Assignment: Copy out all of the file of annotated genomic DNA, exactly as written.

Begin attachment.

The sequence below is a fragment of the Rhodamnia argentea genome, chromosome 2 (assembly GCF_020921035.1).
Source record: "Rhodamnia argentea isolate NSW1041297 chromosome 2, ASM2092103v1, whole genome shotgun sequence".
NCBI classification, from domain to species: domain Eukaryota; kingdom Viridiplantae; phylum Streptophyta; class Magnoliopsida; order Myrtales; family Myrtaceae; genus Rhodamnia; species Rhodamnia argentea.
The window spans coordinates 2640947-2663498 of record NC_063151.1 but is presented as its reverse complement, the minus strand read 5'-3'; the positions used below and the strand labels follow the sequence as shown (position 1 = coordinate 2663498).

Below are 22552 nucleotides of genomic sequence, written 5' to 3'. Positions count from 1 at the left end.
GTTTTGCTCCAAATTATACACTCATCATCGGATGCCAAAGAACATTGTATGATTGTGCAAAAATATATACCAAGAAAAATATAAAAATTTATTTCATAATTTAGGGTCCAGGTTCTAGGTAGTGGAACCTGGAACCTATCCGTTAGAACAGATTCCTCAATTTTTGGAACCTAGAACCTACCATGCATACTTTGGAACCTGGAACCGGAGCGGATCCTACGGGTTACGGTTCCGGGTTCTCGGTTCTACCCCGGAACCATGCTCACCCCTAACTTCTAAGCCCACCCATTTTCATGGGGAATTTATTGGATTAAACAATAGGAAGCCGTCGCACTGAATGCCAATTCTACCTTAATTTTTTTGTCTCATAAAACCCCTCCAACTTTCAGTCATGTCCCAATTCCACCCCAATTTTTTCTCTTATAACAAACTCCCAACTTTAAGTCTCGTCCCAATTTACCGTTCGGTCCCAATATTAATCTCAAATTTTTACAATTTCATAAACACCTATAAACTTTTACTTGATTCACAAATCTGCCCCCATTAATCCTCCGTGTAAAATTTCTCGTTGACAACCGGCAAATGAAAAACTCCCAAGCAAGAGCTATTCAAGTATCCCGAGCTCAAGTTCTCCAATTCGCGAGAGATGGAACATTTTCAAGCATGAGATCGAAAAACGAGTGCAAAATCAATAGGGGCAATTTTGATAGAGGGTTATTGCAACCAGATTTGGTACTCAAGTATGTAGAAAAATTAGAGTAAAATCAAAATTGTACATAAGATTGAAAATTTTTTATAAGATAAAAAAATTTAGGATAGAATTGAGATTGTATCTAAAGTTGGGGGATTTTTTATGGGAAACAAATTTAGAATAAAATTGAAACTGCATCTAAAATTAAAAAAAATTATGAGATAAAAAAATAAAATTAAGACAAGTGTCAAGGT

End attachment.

The sequence below is a fragment of the Rhodamnia argentea genome, chromosome 2 (assembly GCF_020921035.1).
Source record: "Rhodamnia argentea isolate NSW1041297 chromosome 2, ASM2092103v1, whole genome shotgun sequence".
NCBI classification, from domain to species: domain Eukaryota; kingdom Viridiplantae; phylum Streptophyta; class Magnoliopsida; order Myrtales; family Myrtaceae; genus Rhodamnia; species Rhodamnia argentea.
The window spans coordinates 2640947-2663498 of record NC_063151.1 but is presented as its reverse complement, the minus strand read 5'-3'; the positions used below and the strand labels follow the sequence as shown (position 1 = coordinate 2663498).

Below are 22552 nucleotides of genomic sequence, written 5' to 3'. Positions count from 1 at the left end.
GTTTTGCTCCAAATTATACACTCATCATCGGATGCCAAAGAACATTGTATGATTGTGCAAAAATATATACCAAGAAAAATATAAAAATTTATTTCATAATTTAGGGTCCAGGTTCTAGGTAGTGGAACCTGGAACCTATCCGTTAGAACAGATTCCTCAATTTTTGGAACCTAGAACCTACCATGCATACTTTGGAACCTGGAACCGGAGCGGATCCTACGGGTTACGGTTCCGGGTTCTCGGTTCTACCCCGGAACCATGCTCACCCCTAACTTCTAAGCCCACCCATTTTCATGGGGAATTTATTGGATTAAACAATAGGAAGCCGTCGCACTGAATGCCAATTCTACCTTAATTTTTTTGTCTCATAAAACCCCTCCAACTTTCAGTCATGTCCCAATTCCACCCCAATTTTTTCTCTTATAACAAACTCCCAACTTTAAGTCTCGTCCCAATTTACCGTTCGGTCCCAATATTAATCTCAAATTTTTACAATTTCATAAACACCTATAAACTTTTACTTGATTCACAAATCTGCCCCCATTAATCCTCCGTGTAAAATTTCTCGTTGACAACCGGCAAATGAAAAACTCCCAAGCAAGAGCTATTCAAGTATCCCGAGCTCAAGTTCTCCAATTCGCGAGAGATGGAACATTTTCAAGCATGAGATCGAAAAACGAGTGCAAAATCAATAGGGGCAATTTTGATAGAGGGTTATTGCAACCAGATTTGGTACTCAAGTATGTAGAAAAATTAGAGTAAAATCAAAATTGTACATAAGATTGAAAATTTTTTATAAGATAAAAAAATTTAGGATAGAATTGAGATTGTATCTAAAGTTGGGGGATTTTTTATGGGAAACAAATTTAGAATAAAATTGAAACTGCATCTAAAATTAAAAAAAATTATGAGATAAAAAAATAAAATTAAGACAAGTGTCAAGGT